I am a PhD Candidate in the Department of Political Science at Stanford University. My research is focused primarily in the field of comparative politics. My interests include the relationship between political regimes and religious institutions, as well as the development and deployment of religious identities in the political sphere. My research is also motivated by a broader interest in the politics of the Middle East, including gender, political party development, the evolution of authoritarian institutions, and the role of foreign and transnational forces in the region. I have conducted research in Egypt, France, Tunisia, and the United States.
My dissertation research examines the impact of French colonial administration on land reform and local political mobilization in Tunisia. I also explore the legacy of the waqf and habous institutions in North Africa.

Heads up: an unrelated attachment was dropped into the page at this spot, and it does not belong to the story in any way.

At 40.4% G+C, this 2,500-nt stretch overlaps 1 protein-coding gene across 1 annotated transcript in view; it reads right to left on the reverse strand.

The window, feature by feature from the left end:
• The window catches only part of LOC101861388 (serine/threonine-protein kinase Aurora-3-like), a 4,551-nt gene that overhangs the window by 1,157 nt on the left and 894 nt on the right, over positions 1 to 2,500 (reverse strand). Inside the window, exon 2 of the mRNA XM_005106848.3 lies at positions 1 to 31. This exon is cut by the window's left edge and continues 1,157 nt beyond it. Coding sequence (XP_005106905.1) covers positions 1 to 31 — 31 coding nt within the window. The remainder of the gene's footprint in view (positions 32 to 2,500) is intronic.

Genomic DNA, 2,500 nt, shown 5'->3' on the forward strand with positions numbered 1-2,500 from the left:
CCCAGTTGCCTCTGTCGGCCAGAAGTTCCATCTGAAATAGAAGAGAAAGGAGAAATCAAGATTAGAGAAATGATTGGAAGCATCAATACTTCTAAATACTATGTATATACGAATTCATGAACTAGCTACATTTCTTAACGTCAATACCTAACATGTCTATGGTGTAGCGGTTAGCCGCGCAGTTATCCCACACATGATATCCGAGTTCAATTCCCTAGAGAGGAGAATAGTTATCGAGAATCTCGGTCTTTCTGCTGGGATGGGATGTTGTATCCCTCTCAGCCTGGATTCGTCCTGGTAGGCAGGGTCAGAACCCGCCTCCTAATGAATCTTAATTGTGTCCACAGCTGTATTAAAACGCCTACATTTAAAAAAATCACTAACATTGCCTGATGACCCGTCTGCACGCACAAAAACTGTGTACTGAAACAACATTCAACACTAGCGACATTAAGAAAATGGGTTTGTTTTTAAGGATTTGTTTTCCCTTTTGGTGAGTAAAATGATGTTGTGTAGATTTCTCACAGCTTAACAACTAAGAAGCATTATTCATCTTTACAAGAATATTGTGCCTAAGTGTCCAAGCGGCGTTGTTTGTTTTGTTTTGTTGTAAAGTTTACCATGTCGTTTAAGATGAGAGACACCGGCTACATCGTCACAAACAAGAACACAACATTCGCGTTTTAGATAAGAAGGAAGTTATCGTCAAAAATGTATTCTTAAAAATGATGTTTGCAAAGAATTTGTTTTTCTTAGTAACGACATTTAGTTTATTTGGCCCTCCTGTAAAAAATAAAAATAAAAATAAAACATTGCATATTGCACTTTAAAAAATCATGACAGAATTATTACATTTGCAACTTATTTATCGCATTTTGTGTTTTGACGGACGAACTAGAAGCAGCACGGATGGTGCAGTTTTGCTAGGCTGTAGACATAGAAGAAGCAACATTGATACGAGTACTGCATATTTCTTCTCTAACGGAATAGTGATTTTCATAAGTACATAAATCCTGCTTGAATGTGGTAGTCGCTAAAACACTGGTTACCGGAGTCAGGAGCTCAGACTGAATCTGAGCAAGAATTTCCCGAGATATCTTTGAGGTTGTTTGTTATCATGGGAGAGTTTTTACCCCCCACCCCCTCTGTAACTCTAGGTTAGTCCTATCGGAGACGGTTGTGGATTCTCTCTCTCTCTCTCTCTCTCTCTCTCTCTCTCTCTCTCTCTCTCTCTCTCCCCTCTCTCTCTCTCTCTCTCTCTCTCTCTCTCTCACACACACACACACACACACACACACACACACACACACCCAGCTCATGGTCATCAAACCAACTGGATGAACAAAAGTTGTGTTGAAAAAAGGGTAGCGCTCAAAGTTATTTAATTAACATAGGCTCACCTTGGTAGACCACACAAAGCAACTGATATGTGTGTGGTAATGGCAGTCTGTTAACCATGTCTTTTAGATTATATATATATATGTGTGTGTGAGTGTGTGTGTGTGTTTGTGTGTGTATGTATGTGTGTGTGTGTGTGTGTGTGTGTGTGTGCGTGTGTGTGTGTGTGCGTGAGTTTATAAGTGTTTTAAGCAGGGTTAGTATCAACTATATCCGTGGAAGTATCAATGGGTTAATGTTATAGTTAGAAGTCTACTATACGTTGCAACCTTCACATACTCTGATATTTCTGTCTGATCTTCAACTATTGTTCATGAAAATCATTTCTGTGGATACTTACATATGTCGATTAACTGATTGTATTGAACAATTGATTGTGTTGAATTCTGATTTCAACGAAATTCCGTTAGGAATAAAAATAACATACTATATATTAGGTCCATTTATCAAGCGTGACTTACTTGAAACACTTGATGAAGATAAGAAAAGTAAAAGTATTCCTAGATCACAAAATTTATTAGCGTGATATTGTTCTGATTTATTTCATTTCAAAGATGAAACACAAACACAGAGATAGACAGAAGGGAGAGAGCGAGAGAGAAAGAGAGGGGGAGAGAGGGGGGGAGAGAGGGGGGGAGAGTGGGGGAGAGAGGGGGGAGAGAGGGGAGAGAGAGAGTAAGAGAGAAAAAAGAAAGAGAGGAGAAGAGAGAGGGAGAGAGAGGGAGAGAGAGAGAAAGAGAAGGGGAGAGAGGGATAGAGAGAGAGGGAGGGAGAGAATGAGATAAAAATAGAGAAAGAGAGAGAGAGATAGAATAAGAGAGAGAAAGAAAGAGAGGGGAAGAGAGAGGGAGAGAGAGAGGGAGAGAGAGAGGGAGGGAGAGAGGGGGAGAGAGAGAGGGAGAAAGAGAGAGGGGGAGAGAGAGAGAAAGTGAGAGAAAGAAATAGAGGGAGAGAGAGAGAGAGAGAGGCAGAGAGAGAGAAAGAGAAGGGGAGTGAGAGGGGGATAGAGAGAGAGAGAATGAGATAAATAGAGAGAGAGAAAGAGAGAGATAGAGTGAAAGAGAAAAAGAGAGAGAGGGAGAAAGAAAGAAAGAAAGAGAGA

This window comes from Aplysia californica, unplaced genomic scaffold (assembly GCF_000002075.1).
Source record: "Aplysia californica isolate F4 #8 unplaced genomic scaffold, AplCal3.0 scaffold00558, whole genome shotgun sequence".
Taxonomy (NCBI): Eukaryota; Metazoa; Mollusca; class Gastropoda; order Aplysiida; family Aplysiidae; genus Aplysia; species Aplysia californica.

I am a proud native of Pittsburgh, Pennsylvania (obnoxiously cheering for the Steelers). Before attending Stanford, I completed my BA in International Relations at Tufts University (2010). In addition, I was a Congress-Bundestag Youth Exchange Scholar in Duisburg, Germany (2005-2006), a Center for Arabic Study Abroad Fellow in Cairo, Egypt (2010-2011), and Junior Fellow at the Carnegie Endowment for International Peace in Washington, DC (2011-2012).